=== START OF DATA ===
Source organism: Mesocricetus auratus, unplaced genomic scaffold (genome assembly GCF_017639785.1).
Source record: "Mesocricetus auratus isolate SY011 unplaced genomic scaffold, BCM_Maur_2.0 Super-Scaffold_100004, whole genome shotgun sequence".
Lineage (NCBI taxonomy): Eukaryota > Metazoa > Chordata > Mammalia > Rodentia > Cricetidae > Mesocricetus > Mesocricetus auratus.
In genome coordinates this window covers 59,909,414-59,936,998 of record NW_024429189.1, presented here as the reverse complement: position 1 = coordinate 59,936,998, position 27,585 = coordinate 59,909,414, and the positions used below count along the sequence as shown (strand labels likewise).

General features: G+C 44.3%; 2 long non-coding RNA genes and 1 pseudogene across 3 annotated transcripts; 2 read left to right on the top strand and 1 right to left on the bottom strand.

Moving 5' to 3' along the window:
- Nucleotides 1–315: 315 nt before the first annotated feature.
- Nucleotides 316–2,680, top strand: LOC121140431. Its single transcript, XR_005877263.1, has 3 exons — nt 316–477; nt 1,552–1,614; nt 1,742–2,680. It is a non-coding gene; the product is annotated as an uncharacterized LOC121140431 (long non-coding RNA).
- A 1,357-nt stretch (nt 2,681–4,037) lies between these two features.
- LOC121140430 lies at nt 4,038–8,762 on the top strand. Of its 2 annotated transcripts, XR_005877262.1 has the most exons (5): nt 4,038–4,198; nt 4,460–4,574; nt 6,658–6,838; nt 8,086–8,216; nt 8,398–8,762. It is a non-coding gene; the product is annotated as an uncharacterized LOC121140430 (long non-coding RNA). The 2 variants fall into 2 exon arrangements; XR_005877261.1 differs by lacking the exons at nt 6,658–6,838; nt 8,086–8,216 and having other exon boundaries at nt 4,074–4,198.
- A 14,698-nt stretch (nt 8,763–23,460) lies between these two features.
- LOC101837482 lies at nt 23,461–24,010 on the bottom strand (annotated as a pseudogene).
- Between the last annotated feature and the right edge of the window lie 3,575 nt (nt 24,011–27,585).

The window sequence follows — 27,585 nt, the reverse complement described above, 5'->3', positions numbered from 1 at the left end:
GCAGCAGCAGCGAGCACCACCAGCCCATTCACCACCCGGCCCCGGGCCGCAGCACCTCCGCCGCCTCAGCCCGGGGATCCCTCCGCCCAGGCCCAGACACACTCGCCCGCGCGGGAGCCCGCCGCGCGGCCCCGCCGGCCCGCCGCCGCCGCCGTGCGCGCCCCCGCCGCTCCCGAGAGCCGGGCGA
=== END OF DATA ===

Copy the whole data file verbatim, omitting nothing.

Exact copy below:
Source organism: Mesocricetus auratus, unplaced genomic scaffold (genome assembly GCF_017639785.1).
Source record: "Mesocricetus auratus isolate SY011 unplaced genomic scaffold, BCM_Maur_2.0 Super-Scaffold_100004, whole genome shotgun sequence".
Lineage (NCBI taxonomy): Eukaryota > Metazoa > Chordata > Mammalia > Rodentia > Cricetidae > Mesocricetus > Mesocricetus auratus.
In genome coordinates this window covers 59,909,414-59,936,998 of record NW_024429189.1, presented here as the reverse complement: position 1 = coordinate 59,936,998, position 27,585 = coordinate 59,909,414, and the positions used below count along the sequence as shown (strand labels likewise).

General features: G+C 44.3%; 2 long non-coding RNA genes and 1 pseudogene across 3 annotated transcripts; 2 read left to right on the top strand and 1 right to left on the bottom strand.

Moving 5' to 3' along the window:
- Nucleotides 1–315: 315 nt before the first annotated feature.
- Nucleotides 316–2,680, top strand: LOC121140431. Its single transcript, XR_005877263.1, has 3 exons — nt 316–477; nt 1,552–1,614; nt 1,742–2,680. It is a non-coding gene; the product is annotated as an uncharacterized LOC121140431 (long non-coding RNA).
- A 1,357-nt stretch (nt 2,681–4,037) lies between these two features.
- LOC121140430 lies at nt 4,038–8,762 on the top strand. Of its 2 annotated transcripts, XR_005877262.1 has the most exons (5): nt 4,038–4,198; nt 4,460–4,574; nt 6,658–6,838; nt 8,086–8,216; nt 8,398–8,762. It is a non-coding gene; the product is annotated as an uncharacterized LOC121140430 (long non-coding RNA). The 2 variants fall into 2 exon arrangements; XR_005877261.1 differs by lacking the exons at nt 6,658–6,838; nt 8,086–8,216 and having other exon boundaries at nt 4,074–4,198.
- A 14,698-nt stretch (nt 8,763–23,460) lies between these two features.
- LOC101837482 lies at nt 23,461–24,010 on the bottom strand (annotated as a pseudogene).
- Between the last annotated feature and the right edge of the window lie 3,575 nt (nt 24,011–27,585).

The window sequence follows — 27,585 nt, the reverse complement described above, 5'->3', positions numbered from 1 at the left end:
GCAGCAGCAGCGAGCACCACCAGCCCATTCACCACCCGGCCCCGGGCCGCAGCACCTCCGCCGCCTCAGCCCGGGGATCCCTCCGCCCAGGCCCAGACACACTCGCCCGCGCGGGAGCCCGCCGCGCGGCCCCGCCGGCCCGCCGCCGCCGCCGTGCGCGCCCCCGCCGCTCCCGAGAGCCGGGCGA